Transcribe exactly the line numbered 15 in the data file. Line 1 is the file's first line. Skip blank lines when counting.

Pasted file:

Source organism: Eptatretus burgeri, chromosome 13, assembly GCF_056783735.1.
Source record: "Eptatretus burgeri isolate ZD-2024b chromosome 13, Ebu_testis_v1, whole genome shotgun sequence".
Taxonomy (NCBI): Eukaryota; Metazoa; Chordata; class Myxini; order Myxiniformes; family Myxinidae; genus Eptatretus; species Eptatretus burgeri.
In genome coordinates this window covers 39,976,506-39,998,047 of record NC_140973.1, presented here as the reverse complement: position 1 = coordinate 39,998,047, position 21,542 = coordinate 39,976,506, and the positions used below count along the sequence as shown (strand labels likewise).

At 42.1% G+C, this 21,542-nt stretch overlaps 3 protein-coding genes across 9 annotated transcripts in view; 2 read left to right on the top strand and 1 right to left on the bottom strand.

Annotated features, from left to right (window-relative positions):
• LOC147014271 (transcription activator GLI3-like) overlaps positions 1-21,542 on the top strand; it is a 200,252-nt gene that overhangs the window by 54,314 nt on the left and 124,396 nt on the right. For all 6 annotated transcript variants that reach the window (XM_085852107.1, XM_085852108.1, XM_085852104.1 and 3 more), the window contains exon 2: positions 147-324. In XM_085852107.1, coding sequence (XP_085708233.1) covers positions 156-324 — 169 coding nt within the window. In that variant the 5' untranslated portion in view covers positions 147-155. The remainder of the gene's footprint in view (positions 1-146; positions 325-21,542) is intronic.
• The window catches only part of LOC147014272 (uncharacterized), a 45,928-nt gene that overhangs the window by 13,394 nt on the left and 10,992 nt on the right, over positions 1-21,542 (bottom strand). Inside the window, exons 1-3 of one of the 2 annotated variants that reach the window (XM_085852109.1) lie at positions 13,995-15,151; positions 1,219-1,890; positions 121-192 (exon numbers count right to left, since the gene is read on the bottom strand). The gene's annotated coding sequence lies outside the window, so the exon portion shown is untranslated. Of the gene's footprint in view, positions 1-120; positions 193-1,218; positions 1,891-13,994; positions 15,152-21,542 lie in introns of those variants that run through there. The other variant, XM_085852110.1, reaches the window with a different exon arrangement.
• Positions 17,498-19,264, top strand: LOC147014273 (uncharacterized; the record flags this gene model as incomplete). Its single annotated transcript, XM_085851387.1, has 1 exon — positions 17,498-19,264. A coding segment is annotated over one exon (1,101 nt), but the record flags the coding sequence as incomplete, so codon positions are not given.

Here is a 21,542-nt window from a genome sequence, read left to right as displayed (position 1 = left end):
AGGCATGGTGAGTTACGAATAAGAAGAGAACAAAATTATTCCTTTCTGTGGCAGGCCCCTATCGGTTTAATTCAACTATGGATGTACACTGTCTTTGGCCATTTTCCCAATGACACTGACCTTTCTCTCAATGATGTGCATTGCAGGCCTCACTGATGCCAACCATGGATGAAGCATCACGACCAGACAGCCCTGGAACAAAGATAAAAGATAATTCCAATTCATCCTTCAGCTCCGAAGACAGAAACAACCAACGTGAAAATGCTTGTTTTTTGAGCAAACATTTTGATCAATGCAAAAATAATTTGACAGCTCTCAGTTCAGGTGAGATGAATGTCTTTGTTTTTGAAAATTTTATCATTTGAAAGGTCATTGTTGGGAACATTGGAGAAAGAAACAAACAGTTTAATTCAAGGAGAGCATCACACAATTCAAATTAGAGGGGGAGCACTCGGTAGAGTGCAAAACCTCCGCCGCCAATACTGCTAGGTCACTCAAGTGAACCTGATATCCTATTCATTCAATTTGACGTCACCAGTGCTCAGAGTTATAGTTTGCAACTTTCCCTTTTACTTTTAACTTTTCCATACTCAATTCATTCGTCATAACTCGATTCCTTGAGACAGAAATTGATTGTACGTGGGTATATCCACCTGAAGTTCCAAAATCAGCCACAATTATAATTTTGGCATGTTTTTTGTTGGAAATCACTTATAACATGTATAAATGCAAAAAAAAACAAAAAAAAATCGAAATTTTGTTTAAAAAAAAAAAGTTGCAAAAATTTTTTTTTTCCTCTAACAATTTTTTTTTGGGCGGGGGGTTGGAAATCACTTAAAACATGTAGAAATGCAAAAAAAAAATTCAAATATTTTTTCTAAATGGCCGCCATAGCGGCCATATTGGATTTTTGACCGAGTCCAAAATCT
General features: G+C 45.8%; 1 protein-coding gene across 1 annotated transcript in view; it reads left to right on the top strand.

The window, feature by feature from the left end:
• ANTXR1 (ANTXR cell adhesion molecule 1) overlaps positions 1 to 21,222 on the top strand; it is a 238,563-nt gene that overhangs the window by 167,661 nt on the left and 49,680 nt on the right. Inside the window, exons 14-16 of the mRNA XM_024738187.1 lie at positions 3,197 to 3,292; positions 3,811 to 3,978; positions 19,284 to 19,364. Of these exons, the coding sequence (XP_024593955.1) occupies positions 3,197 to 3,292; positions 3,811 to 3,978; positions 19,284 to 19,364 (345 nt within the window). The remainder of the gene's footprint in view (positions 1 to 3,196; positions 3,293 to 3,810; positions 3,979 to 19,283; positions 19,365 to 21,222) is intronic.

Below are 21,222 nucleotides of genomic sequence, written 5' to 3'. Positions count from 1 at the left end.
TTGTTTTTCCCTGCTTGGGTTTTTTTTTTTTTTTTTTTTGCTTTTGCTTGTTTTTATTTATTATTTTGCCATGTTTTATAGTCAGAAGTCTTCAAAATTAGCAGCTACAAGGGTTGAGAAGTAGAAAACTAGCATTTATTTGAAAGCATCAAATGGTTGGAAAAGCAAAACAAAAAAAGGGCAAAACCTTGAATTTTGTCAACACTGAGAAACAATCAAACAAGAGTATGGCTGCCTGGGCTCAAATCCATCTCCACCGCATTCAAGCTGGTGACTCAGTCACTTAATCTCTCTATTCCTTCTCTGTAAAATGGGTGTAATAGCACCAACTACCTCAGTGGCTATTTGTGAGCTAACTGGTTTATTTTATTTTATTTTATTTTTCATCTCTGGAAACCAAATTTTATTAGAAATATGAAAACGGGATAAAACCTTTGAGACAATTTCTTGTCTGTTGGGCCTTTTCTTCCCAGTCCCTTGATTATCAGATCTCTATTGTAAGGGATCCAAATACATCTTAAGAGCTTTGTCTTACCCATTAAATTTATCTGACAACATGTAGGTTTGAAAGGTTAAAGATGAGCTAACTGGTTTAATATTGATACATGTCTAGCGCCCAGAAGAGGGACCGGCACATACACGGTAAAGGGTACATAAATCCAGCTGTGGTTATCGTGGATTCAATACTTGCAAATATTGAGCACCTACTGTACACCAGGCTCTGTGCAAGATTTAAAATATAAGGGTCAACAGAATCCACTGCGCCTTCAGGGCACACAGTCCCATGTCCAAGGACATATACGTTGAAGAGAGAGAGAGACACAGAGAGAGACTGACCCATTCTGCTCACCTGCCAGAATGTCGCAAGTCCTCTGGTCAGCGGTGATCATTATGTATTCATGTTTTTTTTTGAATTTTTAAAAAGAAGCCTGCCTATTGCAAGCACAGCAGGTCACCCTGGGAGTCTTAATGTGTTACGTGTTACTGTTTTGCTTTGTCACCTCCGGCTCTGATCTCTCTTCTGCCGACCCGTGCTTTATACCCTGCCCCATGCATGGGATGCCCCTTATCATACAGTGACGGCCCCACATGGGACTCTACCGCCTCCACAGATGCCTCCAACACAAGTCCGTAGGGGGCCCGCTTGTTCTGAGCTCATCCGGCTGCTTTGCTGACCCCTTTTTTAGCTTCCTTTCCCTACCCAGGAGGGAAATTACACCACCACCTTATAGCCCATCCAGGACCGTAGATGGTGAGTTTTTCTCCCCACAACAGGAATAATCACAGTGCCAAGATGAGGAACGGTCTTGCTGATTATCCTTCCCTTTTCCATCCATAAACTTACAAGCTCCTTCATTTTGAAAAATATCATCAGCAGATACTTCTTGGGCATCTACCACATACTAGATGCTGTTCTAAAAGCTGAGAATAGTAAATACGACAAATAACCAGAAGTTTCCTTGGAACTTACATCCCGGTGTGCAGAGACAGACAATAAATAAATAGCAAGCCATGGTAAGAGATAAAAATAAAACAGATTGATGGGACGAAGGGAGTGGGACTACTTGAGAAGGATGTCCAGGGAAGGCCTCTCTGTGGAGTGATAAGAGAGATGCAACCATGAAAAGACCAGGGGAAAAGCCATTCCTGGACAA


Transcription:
Below are 21,222 nucleotides of genomic sequence, written 5' to 3'. Positions count from 1 at the left end.